See also: défendant

English edit

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Pronunciation edit

  • IPA(key): /dɪˈfɛnd.ənt/
  • (file)

Etymology 1 edit

From Middle English defendaunt (defending; defending in a suit), borrowed from Old French defendant, present participle of defendre, from Latin dēfendere.

Adjective edit

defendant (comparative more defendant, superlative most defendant)

  1. Serving, or suitable, for defense; defensive, defending.
    • 1599 (date written), William Shakespeare, “The Life of Henry the Fift”, in Mr. William Shakespeares Comedies, Histories, & Tragedies [] (First Folio), London: [] Isaac Iaggard, and Ed[ward] Blount, published 1623, →OCLC, [Act II, scene iv]:
      Thus comes the English with full power upon us;
      And more than carefully it us concerns
      To answer royally in our defences.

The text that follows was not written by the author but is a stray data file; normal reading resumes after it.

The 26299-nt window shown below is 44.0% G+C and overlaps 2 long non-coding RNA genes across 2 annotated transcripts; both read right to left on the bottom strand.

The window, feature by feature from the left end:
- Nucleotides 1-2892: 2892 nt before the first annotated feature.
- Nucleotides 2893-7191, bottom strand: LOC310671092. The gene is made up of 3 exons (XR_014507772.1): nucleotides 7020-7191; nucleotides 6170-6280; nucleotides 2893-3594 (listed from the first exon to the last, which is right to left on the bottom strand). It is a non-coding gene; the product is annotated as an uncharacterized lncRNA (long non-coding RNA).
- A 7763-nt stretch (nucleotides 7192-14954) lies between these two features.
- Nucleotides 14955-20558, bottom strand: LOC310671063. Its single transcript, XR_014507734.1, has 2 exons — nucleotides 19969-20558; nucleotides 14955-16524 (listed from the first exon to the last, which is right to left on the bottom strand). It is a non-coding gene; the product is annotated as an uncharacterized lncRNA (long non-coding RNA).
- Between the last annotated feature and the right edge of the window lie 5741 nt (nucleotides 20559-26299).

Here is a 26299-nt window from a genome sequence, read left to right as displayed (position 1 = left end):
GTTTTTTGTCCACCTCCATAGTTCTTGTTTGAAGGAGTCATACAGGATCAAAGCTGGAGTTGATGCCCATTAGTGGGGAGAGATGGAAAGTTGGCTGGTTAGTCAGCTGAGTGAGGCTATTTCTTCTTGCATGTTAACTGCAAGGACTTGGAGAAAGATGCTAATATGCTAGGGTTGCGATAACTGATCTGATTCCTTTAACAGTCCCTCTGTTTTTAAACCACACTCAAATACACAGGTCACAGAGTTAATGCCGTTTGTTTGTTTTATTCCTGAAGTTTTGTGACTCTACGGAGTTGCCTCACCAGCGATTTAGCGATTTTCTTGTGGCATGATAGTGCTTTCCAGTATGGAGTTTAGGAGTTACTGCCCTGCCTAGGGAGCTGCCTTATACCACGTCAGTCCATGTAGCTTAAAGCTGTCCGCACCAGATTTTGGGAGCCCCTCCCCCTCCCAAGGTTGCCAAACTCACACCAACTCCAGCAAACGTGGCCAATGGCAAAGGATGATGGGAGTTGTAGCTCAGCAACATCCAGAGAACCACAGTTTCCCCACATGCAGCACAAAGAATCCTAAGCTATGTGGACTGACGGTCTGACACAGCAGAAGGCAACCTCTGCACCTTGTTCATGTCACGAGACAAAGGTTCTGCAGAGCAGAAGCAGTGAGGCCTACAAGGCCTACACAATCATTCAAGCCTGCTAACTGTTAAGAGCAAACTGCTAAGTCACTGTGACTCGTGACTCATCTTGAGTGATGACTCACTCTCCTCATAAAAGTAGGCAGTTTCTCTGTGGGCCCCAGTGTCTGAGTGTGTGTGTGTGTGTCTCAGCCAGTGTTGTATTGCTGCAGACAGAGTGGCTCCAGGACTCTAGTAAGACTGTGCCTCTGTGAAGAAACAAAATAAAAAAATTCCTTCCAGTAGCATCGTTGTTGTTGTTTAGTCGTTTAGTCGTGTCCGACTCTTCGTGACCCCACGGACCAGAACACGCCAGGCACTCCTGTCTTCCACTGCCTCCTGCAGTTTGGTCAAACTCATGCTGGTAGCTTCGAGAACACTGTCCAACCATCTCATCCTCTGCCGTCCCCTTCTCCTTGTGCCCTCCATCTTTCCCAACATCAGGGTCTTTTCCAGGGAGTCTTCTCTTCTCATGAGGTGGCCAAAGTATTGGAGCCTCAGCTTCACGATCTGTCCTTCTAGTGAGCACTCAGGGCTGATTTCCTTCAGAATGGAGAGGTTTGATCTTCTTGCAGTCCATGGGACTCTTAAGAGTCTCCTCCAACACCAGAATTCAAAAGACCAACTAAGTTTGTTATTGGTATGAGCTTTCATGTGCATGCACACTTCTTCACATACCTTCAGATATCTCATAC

Therefore the Dukes of Berri and of Bretagne,
      Of Brabant and of Orleans, shall make forth,
      And you, Prince Dauphin, with all swift dispatch,
      To line and new repair our towns of war
      With men of courage and with means defendant;

Etymology 2 edit

From Middle English defendaunt (defendant in a suit; defender), borrowed from Old French defendant, nominalisation of defendant; see above.

Noun edit

defendant (plural defendants)

  1. (law) In civil proceedings, the party responding to the complaint; one who is sued and called upon to make satisfaction for a wrong complained of by another.
  2. (law) In criminal proceedings, the accused.
Usage notes edit

In Canadian law, defendant is generally used only for a party being sued civilly; a person being tried criminally is the accused.

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Latin edit

Verb edit


  1. third-person plural present active subjunctive of dēfendō